In late November 2020, two gambling-related bills were tabled before the Canadian parliament for due deliberation and apparent passage. The bills went by the names C-218 and C-13 and were both expected to provide frameworks for the decriminalization and regulation of the Canadian gambling market.
So, will Canada allow private casinos? Well, let's find out
The first proposal, Bill C-218, also known as the Safe and Regulated Sports Betting Act, was drafted by MP, Kevin Waugh. Its key aim was to repeal the entirety of section 207(4)(b) of the Criminal Code and subsequently decriminalize single-events sports betting.
After several months of deliberation in the House of Commons, where it received overwhelming and bipartisan support, Bill C-218 was eventually passed on February 21, 2021. It was thereafter taken to the Justice Committee for further discussion and fine-tuning in accordance with Canadian national law.
The second law, An Act to Amend the Criminal Code (Single Event Sports Betting), popularly known as Bill C-13 was also fast-tracked through the first stages in the House, with the second reading beginning in February 19, 2021. The bill was sponsored by the government and was introduced to the House of Commons by David Lametti, the Federal Justice Minister. Unlike the C-218, however, this bill only proposes amending section 207(4)(b) instead of a full repeal.
Once passed, Bill C-13 will make it legal for a provincial or territorial government to license entities or individuals to own and manage single-event lottery schemes within their jurisdictions. So, even without explicitly legalizing private casinos, this law allows for their establishment, subject to approval by the relevant governments.
Indeed, there are thousands of private casinos operating in Canada, or rather, serving Canadian players. Most of these casinos - especially those that operate online - have been offering single event bets long before legislators even thought of changing the law. As the Canadian Gaming Association reports, Canadians wager over $10.5 billion every year, yet only $500 million of this goes through the legal government lotteries. Over $10 billion is wagered through offline casinos and illegal domestic bookmakers, both of whom offer single-event bets.
Essentially, Canadian leaders, led by the Government of Ontario want a larger chunk of the sports gambling cake as they seek to create new jobs, realize more tax revenues, reduce the amount of funds that go to criminal elements and foreign countries, and reinvigorate a badly bruised economy. Of course, the decision to liberalize the industry and allow for private investment and management will not be without critics. A large number of people are concerned about potential exploitation of children and other vulnerable groups by greedy casino operators, which may result in socially costly gambling addictions. It remains to be seen how the two levels of government will regulate the industry but hopefully, they will take all these concerns into consideration.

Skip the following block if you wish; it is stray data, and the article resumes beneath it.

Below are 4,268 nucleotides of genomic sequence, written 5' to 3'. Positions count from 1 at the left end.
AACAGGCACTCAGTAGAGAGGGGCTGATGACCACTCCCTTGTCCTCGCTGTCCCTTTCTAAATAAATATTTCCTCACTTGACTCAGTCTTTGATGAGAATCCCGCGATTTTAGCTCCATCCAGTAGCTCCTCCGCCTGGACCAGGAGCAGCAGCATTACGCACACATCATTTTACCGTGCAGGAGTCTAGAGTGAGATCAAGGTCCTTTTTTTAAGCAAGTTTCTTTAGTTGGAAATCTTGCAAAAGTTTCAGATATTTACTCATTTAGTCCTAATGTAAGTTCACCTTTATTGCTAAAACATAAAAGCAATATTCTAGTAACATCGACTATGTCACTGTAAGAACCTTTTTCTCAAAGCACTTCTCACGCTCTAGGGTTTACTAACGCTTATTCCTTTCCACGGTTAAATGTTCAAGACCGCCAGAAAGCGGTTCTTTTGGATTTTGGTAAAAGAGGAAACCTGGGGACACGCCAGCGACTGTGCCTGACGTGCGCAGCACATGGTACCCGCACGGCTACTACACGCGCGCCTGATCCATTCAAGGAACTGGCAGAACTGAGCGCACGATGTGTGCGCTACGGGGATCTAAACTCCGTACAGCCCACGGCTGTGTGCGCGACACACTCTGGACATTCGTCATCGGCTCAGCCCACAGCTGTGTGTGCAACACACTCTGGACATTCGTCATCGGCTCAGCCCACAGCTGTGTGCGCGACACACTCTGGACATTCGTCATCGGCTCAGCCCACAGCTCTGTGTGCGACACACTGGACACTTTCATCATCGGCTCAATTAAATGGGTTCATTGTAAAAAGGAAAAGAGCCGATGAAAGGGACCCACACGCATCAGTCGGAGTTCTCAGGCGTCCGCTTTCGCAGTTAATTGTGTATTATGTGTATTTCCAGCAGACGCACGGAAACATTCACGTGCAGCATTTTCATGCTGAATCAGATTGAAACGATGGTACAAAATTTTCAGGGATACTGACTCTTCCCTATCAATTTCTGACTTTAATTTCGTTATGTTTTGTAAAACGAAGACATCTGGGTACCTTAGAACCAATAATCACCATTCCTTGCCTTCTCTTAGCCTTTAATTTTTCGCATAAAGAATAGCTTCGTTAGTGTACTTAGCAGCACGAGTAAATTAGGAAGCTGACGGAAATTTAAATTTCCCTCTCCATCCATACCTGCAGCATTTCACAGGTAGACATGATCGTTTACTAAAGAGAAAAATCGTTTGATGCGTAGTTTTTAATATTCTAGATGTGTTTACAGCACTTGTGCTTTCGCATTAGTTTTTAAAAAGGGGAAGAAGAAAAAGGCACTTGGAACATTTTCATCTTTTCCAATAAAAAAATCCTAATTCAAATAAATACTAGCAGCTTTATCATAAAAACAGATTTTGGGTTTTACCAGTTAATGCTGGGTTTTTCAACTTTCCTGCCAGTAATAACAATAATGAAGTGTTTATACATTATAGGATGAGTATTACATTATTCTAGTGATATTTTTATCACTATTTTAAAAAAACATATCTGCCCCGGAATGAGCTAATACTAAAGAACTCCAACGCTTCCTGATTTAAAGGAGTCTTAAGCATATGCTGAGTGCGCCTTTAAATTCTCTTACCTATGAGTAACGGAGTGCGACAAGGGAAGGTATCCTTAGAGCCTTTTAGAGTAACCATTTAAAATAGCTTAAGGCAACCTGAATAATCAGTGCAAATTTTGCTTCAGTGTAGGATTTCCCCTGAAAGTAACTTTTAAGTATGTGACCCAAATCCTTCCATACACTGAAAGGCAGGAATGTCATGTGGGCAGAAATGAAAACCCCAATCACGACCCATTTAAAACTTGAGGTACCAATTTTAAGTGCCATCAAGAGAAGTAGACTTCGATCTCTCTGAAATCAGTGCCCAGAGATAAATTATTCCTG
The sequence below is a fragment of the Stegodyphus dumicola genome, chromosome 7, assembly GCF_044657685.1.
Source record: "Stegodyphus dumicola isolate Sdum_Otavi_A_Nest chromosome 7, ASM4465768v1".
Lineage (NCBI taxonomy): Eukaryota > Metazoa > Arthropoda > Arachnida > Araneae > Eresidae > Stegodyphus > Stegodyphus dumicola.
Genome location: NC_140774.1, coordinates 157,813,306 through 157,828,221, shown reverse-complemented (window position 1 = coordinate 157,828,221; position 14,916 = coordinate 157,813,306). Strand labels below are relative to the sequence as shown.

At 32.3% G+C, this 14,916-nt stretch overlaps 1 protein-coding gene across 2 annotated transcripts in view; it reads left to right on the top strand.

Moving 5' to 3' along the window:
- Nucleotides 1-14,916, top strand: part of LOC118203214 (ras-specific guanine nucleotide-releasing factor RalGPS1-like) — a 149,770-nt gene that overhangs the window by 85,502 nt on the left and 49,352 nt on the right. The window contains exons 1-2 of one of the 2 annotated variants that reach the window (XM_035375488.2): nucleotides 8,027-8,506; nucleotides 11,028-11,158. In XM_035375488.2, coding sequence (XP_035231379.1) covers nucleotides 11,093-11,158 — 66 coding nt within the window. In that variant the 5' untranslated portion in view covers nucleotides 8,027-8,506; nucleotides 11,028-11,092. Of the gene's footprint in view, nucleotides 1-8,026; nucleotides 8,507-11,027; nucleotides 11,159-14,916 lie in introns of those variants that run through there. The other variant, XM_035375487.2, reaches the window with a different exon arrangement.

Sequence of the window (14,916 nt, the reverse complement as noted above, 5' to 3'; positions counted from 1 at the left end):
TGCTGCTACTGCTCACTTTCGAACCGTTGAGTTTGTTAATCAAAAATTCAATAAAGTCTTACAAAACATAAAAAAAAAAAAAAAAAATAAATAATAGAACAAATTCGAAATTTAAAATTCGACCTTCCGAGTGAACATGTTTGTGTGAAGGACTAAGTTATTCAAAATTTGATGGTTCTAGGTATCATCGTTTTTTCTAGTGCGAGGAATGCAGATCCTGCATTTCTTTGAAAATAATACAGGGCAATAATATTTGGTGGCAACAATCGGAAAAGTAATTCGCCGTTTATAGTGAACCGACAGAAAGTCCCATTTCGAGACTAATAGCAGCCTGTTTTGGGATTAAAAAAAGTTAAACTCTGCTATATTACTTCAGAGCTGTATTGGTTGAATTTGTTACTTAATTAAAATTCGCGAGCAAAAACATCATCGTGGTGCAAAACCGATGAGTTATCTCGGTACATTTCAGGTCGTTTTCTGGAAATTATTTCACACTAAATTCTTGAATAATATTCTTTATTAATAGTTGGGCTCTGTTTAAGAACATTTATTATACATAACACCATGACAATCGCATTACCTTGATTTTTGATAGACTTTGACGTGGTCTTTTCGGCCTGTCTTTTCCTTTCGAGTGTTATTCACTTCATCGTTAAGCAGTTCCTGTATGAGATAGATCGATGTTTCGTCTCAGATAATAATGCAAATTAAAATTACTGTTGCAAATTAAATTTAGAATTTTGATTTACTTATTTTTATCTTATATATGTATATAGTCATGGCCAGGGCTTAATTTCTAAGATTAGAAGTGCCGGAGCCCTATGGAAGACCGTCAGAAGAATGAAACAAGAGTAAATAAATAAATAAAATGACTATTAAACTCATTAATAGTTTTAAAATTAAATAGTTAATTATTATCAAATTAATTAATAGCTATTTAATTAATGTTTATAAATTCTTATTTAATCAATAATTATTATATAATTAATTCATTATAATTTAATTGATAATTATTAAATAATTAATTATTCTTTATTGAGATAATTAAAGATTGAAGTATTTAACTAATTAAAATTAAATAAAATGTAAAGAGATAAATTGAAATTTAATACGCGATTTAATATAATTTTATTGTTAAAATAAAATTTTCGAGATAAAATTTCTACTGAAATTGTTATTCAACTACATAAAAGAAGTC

The biggest beneficiary of the sweeping industry reforms will be Ontario, the country's largest and most populous province. The provincial government estimates that a well-regulated and liberalized market would be a big step towards reclaiming more than $500 million, which the city loses every year to illegal gambling activities. Add that to the thousands of direct and indirect jobs that will be created and the direct tax revenues that the province could potentially generate with a few tweaks of their gambling tax rates.
Last but not least, there is a huge chance that Ontario will attract massive investments from sportsbook companies, particularly from the US, where online gambling is still restricted. This is even more impressive when you consider the fact that most of the US states that border Canada (including Michigan, and New York) have not fully legalized sports betting and thus Ontario will be a sort of gambling destination for residents of these states.